Making The Frame
First things first--off with the old rails. And on with the
Once the contour notch is cut for the rear-end, a new section
of 1/8-inch steel is hand bent and welded into the rail to correspond with
the rear-axle-clearance notch.
This is how we "get jiggy" at Hot Rods... Clamping
stations are spaced every 2-3 inches along the rail jig to ensure that the
profile comes out the same every time. Though "hand-made" all
of our frames are "inter-changeable" in their basic configuration.
Once the rails are boxed, they are removed from the rail fixtures and clamped
into the frame fixture. Each rail is clamped in over the front crossmember.
Like all compnents of the frame, the rear crossmember is held into the frame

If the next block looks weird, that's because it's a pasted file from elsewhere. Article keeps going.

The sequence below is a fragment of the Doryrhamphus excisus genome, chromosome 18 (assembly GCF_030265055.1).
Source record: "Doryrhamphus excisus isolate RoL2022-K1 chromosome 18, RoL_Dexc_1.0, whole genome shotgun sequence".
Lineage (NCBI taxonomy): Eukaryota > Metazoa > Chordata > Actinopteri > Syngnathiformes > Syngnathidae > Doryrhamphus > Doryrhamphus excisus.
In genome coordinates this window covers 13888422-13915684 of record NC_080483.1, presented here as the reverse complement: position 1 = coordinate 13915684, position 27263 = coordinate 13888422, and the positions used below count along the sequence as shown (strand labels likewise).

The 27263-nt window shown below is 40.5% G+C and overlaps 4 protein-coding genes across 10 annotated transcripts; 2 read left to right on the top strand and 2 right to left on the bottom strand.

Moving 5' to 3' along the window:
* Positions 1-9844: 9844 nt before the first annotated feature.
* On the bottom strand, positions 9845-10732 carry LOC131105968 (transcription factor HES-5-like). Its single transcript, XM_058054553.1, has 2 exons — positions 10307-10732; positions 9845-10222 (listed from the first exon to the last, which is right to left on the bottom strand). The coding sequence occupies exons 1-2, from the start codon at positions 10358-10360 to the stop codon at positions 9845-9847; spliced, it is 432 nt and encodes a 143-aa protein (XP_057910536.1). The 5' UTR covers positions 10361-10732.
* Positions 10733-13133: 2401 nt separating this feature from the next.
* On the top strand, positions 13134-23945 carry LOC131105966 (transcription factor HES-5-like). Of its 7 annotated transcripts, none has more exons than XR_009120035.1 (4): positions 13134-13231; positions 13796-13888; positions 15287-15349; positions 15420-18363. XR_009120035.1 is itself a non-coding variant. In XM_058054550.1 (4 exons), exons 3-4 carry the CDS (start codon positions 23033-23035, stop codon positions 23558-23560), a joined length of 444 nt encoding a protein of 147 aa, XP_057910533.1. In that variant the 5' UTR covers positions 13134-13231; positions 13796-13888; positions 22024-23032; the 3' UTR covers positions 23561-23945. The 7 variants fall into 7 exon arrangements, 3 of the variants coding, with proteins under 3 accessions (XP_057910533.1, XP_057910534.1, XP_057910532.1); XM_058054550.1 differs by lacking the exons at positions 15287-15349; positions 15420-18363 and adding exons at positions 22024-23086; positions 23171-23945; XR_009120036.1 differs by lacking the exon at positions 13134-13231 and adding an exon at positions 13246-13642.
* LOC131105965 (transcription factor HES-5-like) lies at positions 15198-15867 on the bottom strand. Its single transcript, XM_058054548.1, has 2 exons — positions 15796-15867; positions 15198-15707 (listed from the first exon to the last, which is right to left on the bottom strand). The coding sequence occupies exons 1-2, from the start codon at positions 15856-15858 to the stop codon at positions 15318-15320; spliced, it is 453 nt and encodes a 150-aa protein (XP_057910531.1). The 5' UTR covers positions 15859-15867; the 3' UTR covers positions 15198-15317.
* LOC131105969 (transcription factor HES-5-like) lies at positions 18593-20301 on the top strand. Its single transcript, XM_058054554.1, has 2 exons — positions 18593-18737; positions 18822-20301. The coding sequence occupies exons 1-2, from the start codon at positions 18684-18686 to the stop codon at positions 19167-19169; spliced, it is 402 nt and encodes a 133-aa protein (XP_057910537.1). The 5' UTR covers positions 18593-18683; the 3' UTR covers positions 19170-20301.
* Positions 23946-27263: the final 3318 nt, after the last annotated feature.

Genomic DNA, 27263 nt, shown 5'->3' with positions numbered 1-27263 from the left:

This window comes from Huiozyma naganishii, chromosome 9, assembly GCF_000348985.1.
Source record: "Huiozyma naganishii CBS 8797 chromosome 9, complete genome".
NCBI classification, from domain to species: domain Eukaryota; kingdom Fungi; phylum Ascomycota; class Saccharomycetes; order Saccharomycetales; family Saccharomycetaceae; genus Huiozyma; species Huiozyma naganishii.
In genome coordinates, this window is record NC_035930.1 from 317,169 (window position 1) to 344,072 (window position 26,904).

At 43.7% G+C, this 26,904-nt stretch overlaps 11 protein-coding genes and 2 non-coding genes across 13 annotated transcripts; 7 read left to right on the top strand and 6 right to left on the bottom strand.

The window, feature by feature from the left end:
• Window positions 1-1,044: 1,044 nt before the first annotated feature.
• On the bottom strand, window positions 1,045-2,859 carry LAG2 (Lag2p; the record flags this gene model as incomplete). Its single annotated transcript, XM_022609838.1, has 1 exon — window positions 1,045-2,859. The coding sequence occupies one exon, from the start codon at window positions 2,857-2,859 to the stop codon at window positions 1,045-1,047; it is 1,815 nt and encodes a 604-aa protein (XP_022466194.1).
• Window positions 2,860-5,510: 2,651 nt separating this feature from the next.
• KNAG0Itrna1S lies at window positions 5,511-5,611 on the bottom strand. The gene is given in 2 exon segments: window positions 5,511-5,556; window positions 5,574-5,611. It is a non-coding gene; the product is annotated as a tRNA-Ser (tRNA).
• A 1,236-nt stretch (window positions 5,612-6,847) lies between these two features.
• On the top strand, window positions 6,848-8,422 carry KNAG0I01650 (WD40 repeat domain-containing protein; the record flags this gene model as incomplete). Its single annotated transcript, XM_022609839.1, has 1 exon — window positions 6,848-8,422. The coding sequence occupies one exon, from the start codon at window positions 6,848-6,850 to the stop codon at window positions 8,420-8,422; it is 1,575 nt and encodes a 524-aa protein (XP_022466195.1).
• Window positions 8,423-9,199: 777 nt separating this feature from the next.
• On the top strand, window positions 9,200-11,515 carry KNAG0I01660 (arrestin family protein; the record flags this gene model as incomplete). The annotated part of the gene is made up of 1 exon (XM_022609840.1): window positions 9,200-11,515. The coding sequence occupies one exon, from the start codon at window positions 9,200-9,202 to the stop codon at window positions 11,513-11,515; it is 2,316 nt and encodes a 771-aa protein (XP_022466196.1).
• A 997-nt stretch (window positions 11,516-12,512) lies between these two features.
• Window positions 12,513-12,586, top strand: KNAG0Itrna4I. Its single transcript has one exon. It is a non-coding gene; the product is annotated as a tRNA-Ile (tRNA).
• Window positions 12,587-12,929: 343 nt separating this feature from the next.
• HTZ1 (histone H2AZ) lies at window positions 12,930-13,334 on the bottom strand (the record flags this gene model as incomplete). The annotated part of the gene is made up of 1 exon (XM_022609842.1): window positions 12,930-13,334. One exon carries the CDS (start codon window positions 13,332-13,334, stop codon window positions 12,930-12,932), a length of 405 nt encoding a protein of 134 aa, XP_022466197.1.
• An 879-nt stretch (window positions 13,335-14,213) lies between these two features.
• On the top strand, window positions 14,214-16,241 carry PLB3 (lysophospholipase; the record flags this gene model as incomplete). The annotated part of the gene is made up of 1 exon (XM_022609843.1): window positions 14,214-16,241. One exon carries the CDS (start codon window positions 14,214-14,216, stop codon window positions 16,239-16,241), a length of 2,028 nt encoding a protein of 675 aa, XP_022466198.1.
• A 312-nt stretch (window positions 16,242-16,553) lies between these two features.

with a locating fixture and welded into place.
A narrowed Model "A" crossmember is used up front
and the top of the frame rail is notched to allow easier access to the radiator
mounting bolts. The six-point K-member and boxed frame means that you can
add all the power you want up front because of the rigidity it will have.
Locators position each piece of 1x2-inch tubing, which are tacked in one
at a time, starting with the lower "level" and the center hoop.
The Vega steering box mount is inset. This view shows how
the mount is reinforced before the frame boxing plates are installed. It
is spaced from the outside of the rail, but not flush with the inside, which
allows for more steering shaft to engine clearance.
Hot Rods & Custom Stuff, 2324 Auto Park Way, Escondido, CA.,
Hot Rods & Custom Stuff - builds, restores, paints, services
and sells parts for classic autos, cars, trucks and street rods.